Submitted by Luis Georg on Sun, 09/25/2016 - 13:51
Researchers seem to have found an answer to question that as to how our species have populated rest of the world. Three separate teams of geneticists have surveyed DNA gathered from cultures across the globe.
From the surveys, they have concluded that all modern non-Africans have their ancestry to a single population belong to Africa dating back 50,000 to 80,000 years back. Dispersals took place from Africa, but Joshua M. Akey of the University of Washington said that their ancestry belongs to a single one.
Submitted by Luis Georg on Thu, 09/22/2016 - 12:51
A journal Nature Communications-published research paper has come to know about a gene in tardigrades that help them survive extreme conditions, including boiling, freezing and radiation.
The researchers said that the revelation could help them protect human cells. The University of Tokyo-led team has come to know that tardigrades also known as water bears have a protein that protects its DNA. The protein covers the specie’s DNA like a blanket.
Submitted by Luis Georg on Tue, 09/20/2016 - 10:46
California sea otters’ population has reached a record high. A latest survey has unveiled that the population of the ocean ambassadors of Monterey Bay and Big Sur is currently the highest since 1982 when federal and state officials first started maintaining the record.
This year’s sea otters’ population stands at 3,272, which is an 11% rise since 2013. Tim Tinker, a research biologist, who leads the US Geological Survey’s otter program, said that increase in the population of sea urchins, favorite food of the otters, seem to be the reason behind rise in the otters’ population.
Submitted by Luis Georg on Sat, 09/17/2016 - 19:55
Dinosaur fossils discovered in the recent years have offered very interesting information about various species that thrived the planet in the past and Psittacosaurus fossil presents a unique camouflage patterns noticed in any dinosaur species for the first time. Scientists have carried out a detailed assessment of a well-preserved Chinese Psittacosaurus fossil. After the fossil analysis, they have come to know that the dinosaur had a defense mechanism that has been never seen before in any other dinosaur species.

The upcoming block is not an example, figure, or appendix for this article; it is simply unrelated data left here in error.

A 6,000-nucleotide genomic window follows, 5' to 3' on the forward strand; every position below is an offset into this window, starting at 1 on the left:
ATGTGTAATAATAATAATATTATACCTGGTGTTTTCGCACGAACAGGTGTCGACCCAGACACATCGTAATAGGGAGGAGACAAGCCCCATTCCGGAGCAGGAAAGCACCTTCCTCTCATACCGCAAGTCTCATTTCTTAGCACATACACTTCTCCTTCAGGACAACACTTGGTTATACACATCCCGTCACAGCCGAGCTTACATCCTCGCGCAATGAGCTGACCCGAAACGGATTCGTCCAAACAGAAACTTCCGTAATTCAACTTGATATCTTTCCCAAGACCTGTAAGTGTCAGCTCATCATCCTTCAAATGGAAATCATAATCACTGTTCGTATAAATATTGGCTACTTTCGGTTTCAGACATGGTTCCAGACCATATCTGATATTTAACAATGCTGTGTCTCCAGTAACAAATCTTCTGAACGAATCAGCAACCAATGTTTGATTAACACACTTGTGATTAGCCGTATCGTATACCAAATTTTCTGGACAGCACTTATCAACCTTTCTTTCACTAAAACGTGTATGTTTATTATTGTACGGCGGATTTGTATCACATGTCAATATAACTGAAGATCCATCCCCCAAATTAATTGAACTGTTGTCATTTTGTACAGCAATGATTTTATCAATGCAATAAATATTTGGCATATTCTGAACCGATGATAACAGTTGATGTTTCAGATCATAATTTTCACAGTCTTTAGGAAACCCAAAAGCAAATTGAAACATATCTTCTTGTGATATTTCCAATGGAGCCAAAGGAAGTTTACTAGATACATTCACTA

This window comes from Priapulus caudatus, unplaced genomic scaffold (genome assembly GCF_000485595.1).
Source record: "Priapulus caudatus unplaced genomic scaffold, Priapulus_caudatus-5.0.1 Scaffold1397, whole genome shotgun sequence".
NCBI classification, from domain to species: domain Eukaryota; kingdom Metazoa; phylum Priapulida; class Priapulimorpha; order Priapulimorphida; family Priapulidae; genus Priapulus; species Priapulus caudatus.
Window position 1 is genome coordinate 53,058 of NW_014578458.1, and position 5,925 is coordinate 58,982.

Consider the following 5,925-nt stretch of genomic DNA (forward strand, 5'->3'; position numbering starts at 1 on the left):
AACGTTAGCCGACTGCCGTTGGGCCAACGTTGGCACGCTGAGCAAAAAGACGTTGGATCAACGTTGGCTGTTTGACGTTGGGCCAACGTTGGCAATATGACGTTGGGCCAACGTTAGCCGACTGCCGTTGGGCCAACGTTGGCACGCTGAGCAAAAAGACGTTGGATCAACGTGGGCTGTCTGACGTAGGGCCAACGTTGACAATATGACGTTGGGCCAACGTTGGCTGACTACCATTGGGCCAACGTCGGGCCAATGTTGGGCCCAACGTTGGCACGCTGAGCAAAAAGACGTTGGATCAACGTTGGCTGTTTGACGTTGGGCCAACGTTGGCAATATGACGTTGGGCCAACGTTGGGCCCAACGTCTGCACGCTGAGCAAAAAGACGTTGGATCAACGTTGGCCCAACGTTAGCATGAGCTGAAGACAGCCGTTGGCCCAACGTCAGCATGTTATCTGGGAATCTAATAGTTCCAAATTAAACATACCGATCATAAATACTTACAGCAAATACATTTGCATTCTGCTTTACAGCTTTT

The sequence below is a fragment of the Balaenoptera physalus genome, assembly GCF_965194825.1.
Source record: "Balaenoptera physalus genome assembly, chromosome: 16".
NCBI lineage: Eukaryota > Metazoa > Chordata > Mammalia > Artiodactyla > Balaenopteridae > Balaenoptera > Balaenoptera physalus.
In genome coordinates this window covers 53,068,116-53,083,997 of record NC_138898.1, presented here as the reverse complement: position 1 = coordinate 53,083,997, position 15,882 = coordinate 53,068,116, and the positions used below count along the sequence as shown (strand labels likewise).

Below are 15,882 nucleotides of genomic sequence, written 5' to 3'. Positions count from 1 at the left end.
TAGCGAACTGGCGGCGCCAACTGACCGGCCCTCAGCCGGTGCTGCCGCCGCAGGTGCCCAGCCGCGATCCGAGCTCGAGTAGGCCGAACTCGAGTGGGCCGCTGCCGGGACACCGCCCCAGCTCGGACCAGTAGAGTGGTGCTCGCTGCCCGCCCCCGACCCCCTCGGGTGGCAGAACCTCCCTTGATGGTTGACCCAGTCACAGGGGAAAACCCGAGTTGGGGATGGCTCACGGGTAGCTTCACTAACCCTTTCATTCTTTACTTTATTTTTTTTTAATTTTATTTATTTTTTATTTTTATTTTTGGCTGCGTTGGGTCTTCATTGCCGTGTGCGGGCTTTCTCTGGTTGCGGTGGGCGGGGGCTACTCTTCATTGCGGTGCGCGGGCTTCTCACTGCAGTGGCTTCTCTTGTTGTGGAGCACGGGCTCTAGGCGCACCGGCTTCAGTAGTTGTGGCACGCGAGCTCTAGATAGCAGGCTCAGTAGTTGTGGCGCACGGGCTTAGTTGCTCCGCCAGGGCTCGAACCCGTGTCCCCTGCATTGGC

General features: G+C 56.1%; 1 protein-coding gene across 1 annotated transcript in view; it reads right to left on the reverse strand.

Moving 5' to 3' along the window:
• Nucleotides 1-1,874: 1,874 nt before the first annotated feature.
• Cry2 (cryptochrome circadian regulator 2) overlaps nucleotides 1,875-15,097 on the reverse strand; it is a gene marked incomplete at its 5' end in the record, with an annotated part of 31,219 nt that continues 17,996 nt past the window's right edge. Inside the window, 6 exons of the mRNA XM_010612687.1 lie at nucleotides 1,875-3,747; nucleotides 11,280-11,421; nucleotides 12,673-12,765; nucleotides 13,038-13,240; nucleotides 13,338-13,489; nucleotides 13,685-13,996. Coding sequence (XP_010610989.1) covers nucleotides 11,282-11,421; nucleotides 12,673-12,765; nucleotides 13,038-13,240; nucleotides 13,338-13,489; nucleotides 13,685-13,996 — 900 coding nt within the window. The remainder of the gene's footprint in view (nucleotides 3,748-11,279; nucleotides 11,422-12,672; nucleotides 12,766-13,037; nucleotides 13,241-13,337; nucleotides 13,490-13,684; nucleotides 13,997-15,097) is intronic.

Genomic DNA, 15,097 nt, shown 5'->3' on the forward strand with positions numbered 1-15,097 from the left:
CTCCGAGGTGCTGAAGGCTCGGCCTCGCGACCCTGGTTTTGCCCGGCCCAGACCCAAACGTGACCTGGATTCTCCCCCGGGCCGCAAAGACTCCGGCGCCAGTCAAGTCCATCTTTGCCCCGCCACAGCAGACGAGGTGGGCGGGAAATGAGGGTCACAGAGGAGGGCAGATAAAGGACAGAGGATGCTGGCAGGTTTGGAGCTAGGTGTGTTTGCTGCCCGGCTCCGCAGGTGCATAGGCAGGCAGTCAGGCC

Submitted by Luis Georg on Sat, 09/17/2016 - 19:51
Google’s new satellite-based surveillance system named Global Fishing Watch aims to change current scenario where illegal and unreported fishing has become quite a task to combat. Owing to limited resources, it has become difficult to catch renegade fishermen.
The new satellite-based surveillance system will keep on combing the world from the sky in order to find out those illegally using the oceans. Marine-advocacy group Oceana and West Virginia-based nonprofit SkyTruth were involved with Google in the development of Global Fishing Watch.
Submitted by Luis Georg on Fri, 09/16/2016 - 19:51
A new set of information has been revealed about a well-preserved dinosaur from China named Psittacosaurus, meaning parrot lizard. The dinosaur, which lived around 120 million years ago, most probably had a dense, dark forest as its habitat. Also, it boasted of a defense mechanism not seen in any other dinosaur earlier.
Study researchers have shared that the parrot lizard like many modern animals used a form of camouflage known as counter-shading. The dinosaur had lighter shade underbelly with darker shade on the top.
Submitted by Luis Georg on Fri, 09/16/2016 - 08:51
Lately, scientists have unveiled that big fish and other ocean creatures are more vulnerable to face extinction than small creatures. The revelation has challenged the most common notion.
It has been said so as fossils from five mass extinction events have suggested that small marine animals were at increased risk to become extinct than big ones in the pre-historic cataclysms. But what was found was large modern fish, including tuna and sharks and mammals were increasingly being list on ‘Red List’ of endangered species than smaller ones.
Submitted by Luis Georg on Thu, 09/15/2016 - 10:11
A journal Nature-published research paper has unveiled that the Hawaiian crow holds twigs in its teeth to take out insects and other prey from difficult to reach places. Study researchers have said that the Hawaiian crow is the only second member of its genus to be known to carry out such tasks.
Study’s lead researcher Christian Rutz from the University of St. Andrews said that the discovery is no less than eureka moment for them. For over a decade, researchers have been studying New Caledonian crows, the first member of the genus known as Corvus known for natural tool use.